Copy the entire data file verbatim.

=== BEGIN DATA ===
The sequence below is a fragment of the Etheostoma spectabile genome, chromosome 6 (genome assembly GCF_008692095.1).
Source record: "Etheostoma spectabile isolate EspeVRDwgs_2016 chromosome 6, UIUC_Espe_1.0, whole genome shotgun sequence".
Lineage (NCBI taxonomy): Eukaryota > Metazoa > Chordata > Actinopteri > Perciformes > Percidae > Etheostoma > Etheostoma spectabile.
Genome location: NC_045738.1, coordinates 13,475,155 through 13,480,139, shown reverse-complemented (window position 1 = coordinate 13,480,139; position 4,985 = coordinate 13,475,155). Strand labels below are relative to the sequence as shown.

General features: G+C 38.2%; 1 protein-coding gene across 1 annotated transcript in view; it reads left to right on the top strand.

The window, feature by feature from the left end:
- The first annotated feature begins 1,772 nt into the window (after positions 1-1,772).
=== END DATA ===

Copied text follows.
The sequence below is a fragment of the Etheostoma spectabile genome, chromosome 6 (genome assembly GCF_008692095.1).
Source record: "Etheostoma spectabile isolate EspeVRDwgs_2016 chromosome 6, UIUC_Espe_1.0, whole genome shotgun sequence".
Lineage (NCBI taxonomy): Eukaryota > Metazoa > Chordata > Actinopteri > Perciformes > Percidae > Etheostoma > Etheostoma spectabile.
Genome location: NC_045738.1, coordinates 13,475,155 through 13,480,139, shown reverse-complemented (window position 1 = coordinate 13,480,139; position 4,985 = coordinate 13,475,155). Strand labels below are relative to the sequence as shown.

General features: G+C 38.2%; 1 protein-coding gene across 1 annotated transcript in view; it reads left to right on the top strand.

The window, feature by feature from the left end:
- The first annotated feature begins 1,772 nt into the window (after positions 1-1,772).